Here’s a way to miniaturize nuclear batteries in deep space

Color-enhanced image of Pluto from NASA’s New Horizons spacecraft taken in July 2015. A more comprehensive exploration of the outer solar system will require efficient power systems for spacecraft. Credit: NASA/Johns Hopkins University Applied Physics Laboratory (JHUAPL)/Southwest Research Institute (SwRI)

With the advancement of science and technology, we require our space missions to provide more and more results. Our MSL Curiosity and Perseverance rover demonstrates this fact. Perseverance is an exceptionally impressive set of techniques. These sophisticated rovers need a great deal of power to perform their tasks, and that means bulky and expensive power supplies.

Space exploration is an increasingly energy-demanding endeavor. Orbiters and flybys can perform their missions using solar energy, at least as far away as Jupiter. And ion engines could take spacecraft even further. But to truly understand distant worlds like the moons of Jupiter and Saturn, or even farther out Pluto, we will eventually need to land a rover and/or lander on them just as we did on Mars.

These missions require more energy to operate, and that usually means MMRTGs (Multi-Mission Radioisotope Thermoelectric Generators). But they are bulky, heavy, and expensive, which are three undesirable attributes of spacecraft. Each one cost more than $100 million. Is there a better solution?

Stephen Pole thinks there is.

Polly is a Research Scientist in the NanoPower Research Laboratories at Rochester Institute of Technology. His work focuses on something most of us have probably never heard of: the development, growth, characterization and incorporation of III-V materials by means of an organic vapor phase epitaxy (MOVPE).






This video provides a clear explanation of MOVPE. Credit: Chemical Vapor Deposition: Primary Function – Nanotechnology: Maker Course

While this sounds complicated to a non-specialist, space enthusiasts can easily relate to the idea that led to all of his work: a potential new way to power space missions.

Poly is working on what could be a revolutionary way to power spacecraft on long journeys to outer planets. It’s called a thermal radiation cell (TRC), and it’s similar to MMRTG. It uses radioactive isotopes as an energy source.

Poly is based on a technology called metal vapor phase epitaxy (MOVPE.) It uses chemical vapors to produce polycrystalline thin films. It is an industrial process used in optoelectronics to make things like light emitting diodes (LED). The MOVPE poly action is used to create Thermal Radiation Cells (TRCs).

TRCs use a radioisotope as MMRTG does and are based on heat from radioactive decay, but there is a difference. The atomization heats the TRC, which then emits light. The light then reaches the photovoltaic cell, which in turn produces electricity. It is a kind of combination of MMRTG and solar energy.

But Poly’s idea is much smaller, and that’s the holy grail of spacecraft engineering. “This device, driven by a radioisotope heat source, would allow an order of magnitude increase in mass specific power (~30 vs ~3 W/kg) and a volume decrease of three orders of magnitude (~0.2 vs ~212 L) when compared to a conventional multifunctional radioisotope heat generator ( MMRTG),” Polly explained in a brief press release.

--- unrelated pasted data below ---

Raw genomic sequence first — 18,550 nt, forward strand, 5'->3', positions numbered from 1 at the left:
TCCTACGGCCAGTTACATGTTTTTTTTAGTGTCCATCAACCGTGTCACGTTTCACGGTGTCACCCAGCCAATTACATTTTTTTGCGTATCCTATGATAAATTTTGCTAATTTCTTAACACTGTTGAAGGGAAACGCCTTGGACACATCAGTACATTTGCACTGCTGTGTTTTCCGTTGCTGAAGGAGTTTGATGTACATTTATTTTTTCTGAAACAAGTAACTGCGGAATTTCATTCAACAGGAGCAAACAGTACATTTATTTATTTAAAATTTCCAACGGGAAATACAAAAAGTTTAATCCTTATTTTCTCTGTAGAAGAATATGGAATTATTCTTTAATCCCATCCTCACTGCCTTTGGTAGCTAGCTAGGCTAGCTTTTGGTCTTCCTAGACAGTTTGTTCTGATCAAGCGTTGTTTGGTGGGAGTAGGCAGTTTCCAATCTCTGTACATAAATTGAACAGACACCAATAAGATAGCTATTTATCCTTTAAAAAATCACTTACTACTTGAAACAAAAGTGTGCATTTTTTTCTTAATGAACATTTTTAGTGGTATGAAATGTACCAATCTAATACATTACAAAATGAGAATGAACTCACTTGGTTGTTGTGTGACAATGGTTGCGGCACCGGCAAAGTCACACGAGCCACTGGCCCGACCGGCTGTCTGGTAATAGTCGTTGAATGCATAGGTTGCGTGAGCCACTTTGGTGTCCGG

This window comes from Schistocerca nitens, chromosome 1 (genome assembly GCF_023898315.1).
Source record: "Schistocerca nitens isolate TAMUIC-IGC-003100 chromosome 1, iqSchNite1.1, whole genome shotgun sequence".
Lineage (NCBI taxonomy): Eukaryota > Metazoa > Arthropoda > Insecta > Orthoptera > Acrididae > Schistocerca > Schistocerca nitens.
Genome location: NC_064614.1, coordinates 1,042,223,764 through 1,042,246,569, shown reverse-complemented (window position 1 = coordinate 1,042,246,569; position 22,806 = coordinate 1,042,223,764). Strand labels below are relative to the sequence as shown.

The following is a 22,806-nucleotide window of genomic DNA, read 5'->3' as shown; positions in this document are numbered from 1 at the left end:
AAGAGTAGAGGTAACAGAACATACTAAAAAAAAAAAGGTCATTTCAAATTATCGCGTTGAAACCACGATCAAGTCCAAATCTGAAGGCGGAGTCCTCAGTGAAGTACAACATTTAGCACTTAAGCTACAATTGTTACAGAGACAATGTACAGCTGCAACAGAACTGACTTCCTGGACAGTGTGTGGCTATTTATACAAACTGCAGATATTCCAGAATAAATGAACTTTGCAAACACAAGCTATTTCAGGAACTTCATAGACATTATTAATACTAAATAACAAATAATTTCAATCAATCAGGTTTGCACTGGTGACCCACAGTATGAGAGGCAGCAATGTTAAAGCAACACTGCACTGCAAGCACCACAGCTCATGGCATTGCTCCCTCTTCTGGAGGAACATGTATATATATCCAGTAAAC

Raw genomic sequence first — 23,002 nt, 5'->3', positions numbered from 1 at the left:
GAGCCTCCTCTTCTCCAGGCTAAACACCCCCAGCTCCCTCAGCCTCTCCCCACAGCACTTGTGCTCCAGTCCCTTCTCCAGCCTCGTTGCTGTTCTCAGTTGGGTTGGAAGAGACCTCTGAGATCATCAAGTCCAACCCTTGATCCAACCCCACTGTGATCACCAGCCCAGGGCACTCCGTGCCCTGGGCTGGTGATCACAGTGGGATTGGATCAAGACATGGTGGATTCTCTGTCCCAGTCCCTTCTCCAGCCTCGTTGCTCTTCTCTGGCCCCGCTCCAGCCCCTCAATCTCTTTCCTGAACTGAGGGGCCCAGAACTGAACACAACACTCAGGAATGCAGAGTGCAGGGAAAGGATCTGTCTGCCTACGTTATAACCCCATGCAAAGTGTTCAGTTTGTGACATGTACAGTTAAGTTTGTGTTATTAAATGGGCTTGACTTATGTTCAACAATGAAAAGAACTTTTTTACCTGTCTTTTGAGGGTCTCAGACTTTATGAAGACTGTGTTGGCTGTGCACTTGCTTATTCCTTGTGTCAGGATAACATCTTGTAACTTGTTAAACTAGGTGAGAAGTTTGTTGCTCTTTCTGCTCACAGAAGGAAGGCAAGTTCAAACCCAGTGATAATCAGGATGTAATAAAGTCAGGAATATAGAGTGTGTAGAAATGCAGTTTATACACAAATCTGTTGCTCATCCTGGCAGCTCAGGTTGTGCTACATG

Exploring the outer solar system takes energy - here's how to miniaturize nuclear batteries into deep space

Polly’s thermal radiant cell concept could change the way we approach space exploration, allowing us to use smaller, more versatile spacecraft like CubeSats. Credit: Stephen Polley

Polley writes that these devices could help revolutionize our space exploration activities. It could lead to the proliferation of smaller spacecraft that don’t need to deploy large solar arrays or carry bulky, heavy MMRTGs. Technological advances are constantly shrinking scientific payloads, so if a power source can shrink in tandem, CubeSats can become even more useful.

“This will directly enable small-satellite missions to the outer planets as well as operations in permanent shadows such as the moon’s polar craters,” explains Polley. It could be the first use of the technology on a mission to Uranus. “We will analyze a radiant thermocouple to operate a CubeSat (or fleet of CubeSats) that can ride in tandem with the Flagship Uranus mission, and perform tasks such as providing information to atmospheric investigations, and obtaining a parallax view of the planet and its moons.”

We’re all along—or at least our minds and imaginations—when we send spacecraft into the solar system to explore nature. If Polley’s work pays off, and spacecraft can be built with smaller, more efficient power sources, the trip will become much more interesting.

Polley’s idea is to mark the first stage in NIAC, NASA’s innovative Advanced Concepts program. He has received funding to develop the idea further.

Provided by Universe Today

the quote: Exploring the Outer Solar System Takes Energy: Here’s a Way to Minimize Nuclear Batteries for Deep Space (2023, January 20) Retrieved January 21, 2023 from https://phys.org/news/2023-01-exploring-outer-solar-power- miniaturize. html

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